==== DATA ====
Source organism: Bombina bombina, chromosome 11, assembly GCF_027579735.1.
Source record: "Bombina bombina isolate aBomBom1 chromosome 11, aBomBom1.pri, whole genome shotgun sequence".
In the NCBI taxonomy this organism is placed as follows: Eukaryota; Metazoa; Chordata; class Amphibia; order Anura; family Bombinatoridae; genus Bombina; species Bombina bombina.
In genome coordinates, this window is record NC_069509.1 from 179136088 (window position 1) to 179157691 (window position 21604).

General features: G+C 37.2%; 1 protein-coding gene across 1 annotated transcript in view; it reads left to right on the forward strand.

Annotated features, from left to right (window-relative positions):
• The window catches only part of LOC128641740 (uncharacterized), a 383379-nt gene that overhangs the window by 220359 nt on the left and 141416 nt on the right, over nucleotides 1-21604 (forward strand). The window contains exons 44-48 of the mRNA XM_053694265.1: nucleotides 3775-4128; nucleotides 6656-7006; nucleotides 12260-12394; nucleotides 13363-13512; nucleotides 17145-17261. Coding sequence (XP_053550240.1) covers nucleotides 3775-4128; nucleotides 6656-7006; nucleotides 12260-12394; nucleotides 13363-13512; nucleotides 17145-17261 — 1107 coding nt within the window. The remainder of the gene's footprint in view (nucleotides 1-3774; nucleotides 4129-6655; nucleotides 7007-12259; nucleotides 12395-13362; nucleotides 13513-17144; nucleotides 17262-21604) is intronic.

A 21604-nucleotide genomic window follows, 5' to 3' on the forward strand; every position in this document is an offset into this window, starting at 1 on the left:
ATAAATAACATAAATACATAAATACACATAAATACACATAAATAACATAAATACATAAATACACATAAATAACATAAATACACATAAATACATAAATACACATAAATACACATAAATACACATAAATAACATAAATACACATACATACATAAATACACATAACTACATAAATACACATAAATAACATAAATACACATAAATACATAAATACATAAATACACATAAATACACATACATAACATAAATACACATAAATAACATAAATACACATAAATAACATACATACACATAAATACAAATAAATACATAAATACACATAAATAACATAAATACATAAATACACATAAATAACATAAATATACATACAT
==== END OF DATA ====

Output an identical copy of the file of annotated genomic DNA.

Source organism: Bombina bombina, chromosome 11, assembly GCF_027579735.1.
Source record: "Bombina bombina isolate aBomBom1 chromosome 11, aBomBom1.pri, whole genome shotgun sequence".
In the NCBI taxonomy this organism is placed as follows: Eukaryota; Metazoa; Chordata; class Amphibia; order Anura; family Bombinatoridae; genus Bombina; species Bombina bombina.
In genome coordinates, this window is record NC_069509.1 from 179136088 (window position 1) to 179157691 (window position 21604).

General features: G+C 37.2%; 1 protein-coding gene across 1 annotated transcript in view; it reads left to right on the forward strand.

Annotated features, from left to right (window-relative positions):
• The window catches only part of LOC128641740 (uncharacterized), a 383379-nt gene that overhangs the window by 220359 nt on the left and 141416 nt on the right, over nucleotides 1-21604 (forward strand). The window contains exons 44-48 of the mRNA XM_053694265.1: nucleotides 3775-4128; nucleotides 6656-7006; nucleotides 12260-12394; nucleotides 13363-13512; nucleotides 17145-17261. Coding sequence (XP_053550240.1) covers nucleotides 3775-4128; nucleotides 6656-7006; nucleotides 12260-12394; nucleotides 13363-13512; nucleotides 17145-17261 — 1107 coding nt within the window. The remainder of the gene's footprint in view (nucleotides 1-3774; nucleotides 4129-6655; nucleotides 7007-12259; nucleotides 12395-13362; nucleotides 13513-17144; nucleotides 17262-21604) is intronic.

A 21604-nucleotide genomic window follows, 5' to 3' on the forward strand; every position in this document is an offset into this window, starting at 1 on the left:
ATAAATAACATAAATACATAAATACACATAAATACACATAAATAACATAAATACATAAATACACATAAATAACATAAATACACATAAATACATAAATACACATAAATACACATAAATACACATAAATAACATAAATACACATACATACATAAATACACATAACTACATAAATACACATAAATAACATAAATACACATAAATACATAAATACATAAATACACATAAATACACATACATAACATAAATACACATAAATAACATAAATACACATAAATAACATACATACACATAAATACAAATAAATACATAAATACACATAAATAACATAAATACATAAATACACATAAATAACATAAATATACATACAT